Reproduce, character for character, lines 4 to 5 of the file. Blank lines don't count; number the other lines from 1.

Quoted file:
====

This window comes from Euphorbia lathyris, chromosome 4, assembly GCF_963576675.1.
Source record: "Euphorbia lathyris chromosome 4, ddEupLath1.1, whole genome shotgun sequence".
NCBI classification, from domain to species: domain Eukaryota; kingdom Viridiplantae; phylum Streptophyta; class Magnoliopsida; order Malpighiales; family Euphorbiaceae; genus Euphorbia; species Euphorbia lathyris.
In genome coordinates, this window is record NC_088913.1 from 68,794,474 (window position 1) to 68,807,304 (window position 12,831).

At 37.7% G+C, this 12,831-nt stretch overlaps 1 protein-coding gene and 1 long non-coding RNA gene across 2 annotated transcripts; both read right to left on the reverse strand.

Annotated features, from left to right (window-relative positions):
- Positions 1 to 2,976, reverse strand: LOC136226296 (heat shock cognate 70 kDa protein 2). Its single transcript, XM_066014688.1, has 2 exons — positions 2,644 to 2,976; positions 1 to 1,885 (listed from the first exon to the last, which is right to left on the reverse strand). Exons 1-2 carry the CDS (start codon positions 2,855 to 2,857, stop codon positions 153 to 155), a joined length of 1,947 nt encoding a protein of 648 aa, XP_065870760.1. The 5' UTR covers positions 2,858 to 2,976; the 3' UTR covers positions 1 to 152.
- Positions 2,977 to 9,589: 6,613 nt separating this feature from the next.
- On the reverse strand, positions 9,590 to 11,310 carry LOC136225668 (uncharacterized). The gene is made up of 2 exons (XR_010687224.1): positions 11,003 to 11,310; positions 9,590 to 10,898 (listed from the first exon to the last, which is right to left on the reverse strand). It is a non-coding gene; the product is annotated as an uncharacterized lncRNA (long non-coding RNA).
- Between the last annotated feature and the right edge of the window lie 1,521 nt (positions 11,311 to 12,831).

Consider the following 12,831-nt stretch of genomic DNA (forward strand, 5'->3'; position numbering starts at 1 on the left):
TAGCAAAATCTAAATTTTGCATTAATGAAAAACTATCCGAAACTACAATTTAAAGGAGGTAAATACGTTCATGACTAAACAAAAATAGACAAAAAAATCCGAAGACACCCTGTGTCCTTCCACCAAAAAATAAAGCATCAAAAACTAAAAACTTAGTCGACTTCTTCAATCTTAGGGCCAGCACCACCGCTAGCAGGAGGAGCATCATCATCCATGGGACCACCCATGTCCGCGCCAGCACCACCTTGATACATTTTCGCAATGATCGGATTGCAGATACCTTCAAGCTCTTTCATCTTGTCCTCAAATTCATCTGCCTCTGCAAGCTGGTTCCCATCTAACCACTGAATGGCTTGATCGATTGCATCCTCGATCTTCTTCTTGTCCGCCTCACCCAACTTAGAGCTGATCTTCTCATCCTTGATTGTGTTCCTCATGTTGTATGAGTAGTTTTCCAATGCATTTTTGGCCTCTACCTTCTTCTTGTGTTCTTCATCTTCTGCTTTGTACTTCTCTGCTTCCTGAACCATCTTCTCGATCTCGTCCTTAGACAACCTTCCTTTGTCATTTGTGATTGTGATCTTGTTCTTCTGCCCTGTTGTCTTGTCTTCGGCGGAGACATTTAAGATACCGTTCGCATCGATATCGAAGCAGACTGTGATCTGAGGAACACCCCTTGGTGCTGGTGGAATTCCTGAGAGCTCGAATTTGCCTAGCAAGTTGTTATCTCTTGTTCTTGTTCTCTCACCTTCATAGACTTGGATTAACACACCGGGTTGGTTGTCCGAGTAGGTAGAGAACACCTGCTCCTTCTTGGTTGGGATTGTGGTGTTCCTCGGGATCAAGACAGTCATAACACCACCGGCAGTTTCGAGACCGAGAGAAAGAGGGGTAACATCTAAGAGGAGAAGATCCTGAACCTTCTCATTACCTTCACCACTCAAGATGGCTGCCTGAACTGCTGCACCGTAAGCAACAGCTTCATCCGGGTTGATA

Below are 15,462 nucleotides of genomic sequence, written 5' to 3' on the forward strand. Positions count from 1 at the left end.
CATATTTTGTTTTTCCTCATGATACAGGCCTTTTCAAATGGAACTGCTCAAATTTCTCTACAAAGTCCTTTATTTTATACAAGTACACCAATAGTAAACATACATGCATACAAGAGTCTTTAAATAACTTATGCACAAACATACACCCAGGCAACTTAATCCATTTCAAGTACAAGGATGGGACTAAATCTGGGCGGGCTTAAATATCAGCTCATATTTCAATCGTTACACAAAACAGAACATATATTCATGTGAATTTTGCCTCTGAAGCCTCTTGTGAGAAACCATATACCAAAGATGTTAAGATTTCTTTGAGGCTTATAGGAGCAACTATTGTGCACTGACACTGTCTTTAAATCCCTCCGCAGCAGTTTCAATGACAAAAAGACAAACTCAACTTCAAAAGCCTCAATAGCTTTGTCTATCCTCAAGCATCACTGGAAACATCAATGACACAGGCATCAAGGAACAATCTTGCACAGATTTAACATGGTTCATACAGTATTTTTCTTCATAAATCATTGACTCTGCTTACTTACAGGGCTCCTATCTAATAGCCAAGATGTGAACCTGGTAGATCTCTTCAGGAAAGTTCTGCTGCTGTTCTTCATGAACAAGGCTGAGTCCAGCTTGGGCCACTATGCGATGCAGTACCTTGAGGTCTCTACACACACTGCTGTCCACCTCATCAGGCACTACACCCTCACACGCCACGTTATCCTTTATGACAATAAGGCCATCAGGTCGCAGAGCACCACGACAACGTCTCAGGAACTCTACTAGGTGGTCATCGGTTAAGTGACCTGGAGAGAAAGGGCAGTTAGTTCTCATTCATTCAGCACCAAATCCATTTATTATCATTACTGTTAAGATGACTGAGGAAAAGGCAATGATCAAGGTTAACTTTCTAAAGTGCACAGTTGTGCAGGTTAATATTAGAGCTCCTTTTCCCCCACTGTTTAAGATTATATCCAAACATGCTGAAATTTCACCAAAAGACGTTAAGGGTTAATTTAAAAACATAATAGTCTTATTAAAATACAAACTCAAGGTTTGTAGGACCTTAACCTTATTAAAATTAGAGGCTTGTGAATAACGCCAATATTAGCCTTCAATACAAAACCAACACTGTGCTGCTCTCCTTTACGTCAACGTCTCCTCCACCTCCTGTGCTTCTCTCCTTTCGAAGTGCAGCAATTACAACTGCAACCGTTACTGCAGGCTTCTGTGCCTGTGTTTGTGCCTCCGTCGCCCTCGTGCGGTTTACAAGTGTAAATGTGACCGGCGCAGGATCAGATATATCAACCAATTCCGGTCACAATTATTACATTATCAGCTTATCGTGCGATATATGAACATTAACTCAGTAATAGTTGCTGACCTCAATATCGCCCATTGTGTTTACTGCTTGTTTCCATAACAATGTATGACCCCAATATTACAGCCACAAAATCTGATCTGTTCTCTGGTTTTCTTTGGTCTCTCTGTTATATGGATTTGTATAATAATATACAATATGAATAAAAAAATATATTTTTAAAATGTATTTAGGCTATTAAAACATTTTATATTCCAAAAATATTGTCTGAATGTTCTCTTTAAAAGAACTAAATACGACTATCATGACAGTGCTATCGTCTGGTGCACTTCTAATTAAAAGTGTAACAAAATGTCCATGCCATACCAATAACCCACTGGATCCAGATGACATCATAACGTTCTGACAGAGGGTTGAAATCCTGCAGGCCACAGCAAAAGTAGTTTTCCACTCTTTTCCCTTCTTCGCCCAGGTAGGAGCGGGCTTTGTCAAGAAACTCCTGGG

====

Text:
In genome coordinates, this window is record NC_088913.1 from 68,794,474 (window position 1) to 68,807,304 (window position 12,831).

At 37.7% G+C, this 12,831-nt stretch overlaps 1 protein-coding gene and 1 long non-coding RNA gene across 2 annotated transcripts; both read right to left on the reverse strand.